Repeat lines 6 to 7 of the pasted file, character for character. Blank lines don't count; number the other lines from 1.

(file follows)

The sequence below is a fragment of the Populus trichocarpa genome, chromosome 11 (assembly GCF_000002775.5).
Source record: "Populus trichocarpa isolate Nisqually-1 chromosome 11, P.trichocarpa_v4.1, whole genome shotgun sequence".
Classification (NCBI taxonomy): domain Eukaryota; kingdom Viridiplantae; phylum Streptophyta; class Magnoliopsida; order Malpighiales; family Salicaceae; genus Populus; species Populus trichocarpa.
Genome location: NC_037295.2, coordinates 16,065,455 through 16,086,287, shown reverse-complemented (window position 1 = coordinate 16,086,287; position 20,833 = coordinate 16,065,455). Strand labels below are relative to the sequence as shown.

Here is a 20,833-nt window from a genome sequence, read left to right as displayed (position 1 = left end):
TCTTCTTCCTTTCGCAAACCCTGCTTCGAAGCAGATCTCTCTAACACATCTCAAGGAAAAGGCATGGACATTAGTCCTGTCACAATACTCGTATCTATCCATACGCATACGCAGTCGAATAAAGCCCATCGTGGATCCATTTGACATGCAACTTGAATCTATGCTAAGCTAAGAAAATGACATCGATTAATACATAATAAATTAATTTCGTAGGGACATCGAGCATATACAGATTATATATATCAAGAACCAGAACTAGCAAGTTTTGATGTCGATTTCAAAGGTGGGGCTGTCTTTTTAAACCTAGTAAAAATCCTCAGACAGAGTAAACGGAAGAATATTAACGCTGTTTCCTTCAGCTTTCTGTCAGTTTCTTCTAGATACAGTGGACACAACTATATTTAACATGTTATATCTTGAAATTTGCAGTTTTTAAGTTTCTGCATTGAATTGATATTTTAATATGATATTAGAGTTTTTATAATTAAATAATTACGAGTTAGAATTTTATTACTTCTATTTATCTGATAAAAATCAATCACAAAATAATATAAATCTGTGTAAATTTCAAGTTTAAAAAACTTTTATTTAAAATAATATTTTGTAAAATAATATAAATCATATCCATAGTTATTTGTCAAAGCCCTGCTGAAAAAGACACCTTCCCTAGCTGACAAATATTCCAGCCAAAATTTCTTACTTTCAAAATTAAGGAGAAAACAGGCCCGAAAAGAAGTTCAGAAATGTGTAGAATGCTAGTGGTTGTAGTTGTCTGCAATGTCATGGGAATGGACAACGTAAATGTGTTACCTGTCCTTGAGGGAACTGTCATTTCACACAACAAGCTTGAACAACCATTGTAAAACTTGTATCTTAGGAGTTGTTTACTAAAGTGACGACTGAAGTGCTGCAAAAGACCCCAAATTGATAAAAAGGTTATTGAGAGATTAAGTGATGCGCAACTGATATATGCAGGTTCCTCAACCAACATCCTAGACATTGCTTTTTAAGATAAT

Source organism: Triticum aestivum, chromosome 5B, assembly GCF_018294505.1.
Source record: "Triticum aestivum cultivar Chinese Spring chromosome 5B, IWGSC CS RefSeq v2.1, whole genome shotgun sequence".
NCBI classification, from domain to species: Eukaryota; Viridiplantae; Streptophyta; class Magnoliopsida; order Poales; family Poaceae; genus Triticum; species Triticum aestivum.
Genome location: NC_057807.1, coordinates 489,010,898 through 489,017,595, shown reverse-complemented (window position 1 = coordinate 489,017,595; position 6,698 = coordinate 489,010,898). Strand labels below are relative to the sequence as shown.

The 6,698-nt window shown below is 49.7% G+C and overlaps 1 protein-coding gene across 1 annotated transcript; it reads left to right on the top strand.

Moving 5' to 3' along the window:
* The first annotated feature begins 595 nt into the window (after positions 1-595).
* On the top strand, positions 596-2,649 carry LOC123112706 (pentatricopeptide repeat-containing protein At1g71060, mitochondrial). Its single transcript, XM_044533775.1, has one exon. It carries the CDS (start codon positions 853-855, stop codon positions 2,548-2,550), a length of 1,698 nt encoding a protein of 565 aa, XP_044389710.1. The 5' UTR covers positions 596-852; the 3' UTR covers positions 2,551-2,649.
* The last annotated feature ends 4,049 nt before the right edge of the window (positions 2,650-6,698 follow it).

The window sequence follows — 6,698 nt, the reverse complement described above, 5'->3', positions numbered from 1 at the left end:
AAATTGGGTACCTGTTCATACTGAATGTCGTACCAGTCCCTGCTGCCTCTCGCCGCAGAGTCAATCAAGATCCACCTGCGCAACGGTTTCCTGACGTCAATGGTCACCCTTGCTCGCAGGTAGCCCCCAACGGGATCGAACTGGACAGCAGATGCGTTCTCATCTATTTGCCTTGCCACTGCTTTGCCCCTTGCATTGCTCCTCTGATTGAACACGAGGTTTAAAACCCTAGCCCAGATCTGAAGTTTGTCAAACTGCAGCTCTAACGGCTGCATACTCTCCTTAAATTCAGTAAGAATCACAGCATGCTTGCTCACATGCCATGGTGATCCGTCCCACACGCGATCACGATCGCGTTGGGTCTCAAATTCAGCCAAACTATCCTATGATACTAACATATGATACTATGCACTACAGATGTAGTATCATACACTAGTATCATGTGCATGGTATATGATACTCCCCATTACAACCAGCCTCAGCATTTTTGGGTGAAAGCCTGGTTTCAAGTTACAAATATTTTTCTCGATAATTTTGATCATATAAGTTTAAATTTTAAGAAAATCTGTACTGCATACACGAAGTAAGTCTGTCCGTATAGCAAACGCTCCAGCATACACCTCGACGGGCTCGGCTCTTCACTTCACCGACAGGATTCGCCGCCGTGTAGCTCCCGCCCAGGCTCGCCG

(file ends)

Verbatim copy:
TCTTCTTCCTTTCGCAAACCCTGCTTCGAAGCAGATCTCTCTAACACATCTCAAGGAAAAGGCATGGACATTAGTCCTGTCACAATACTCGTATCTATCCATACGCATACGCAGTCGAATAAAGCCCATCGTGGATCCATTTGACATGCAACTTGAATCTATGCTAAGCTAAGAAAATGACATCGATTAATACATAATAAATTAATTTCGTAGGGACATCGAGCATATACAGATTATATATATCAAGAACCAGAACTAGCAAGTTTTGATGTCGATTTCAAAGGTGGGGCTGTCTTTTTAAACCTAGTAAAAATCCTCAGACAGAGTAAACGGAAGAATATTAACGCTGTTTCCTTCAGCTTTCTGTCAGTTTCTTCTAGATACAGTGGACACAACTATATTTAACATGTTATATCTTGAAATTTGCAGTTTTTAAGTTTCTGCATTGAATTGATATTTTAATATGATATTAGAGTTTTTATAATTAAATAATTACGAGTTAGAATTTTATTACTTCTATTTATCTGATAAAAATCAATCACAAAATAATATAAATCTGTGTAAATTTCAAGTTTAAAAAACTTTTATTTAAAATAATATTTTGTAAAATAATATAAATCATATCCATAGTTATTTGTCAAAGCCCTGCTGAAAAAGACACCTTCCCTAGCTGACAAATATTCCAGCCAAAATTTCTTACTTTCAAAATTAAGGAGAAAACAGGCCCGAAAAGAAGTTCAGAAATGTGTAGAATGCTAGTGGTTGTAGTTGTCTGCAATGTCATGGGAATGGACAACGTAAATGTGTTACCTGTCCTTGAGGGAACTGTCATTTCACACAACAAGCTTGAACAACCATTGTAAAACTTGTATCTTAGGAGTTGTTTACTAAAGTGACGACTGAAGTGCTGCAAAAGACCCCAAATTGATAAAAAGGTTATTGAGAGATTAAGTGATGCGCAACTGATATATGCAGGTTCCTCAACCAACATCCTAGACATTGCTTTTTAAGATAAT

Source organism: Triticum aestivum, chromosome 5B, assembly GCF_018294505.1.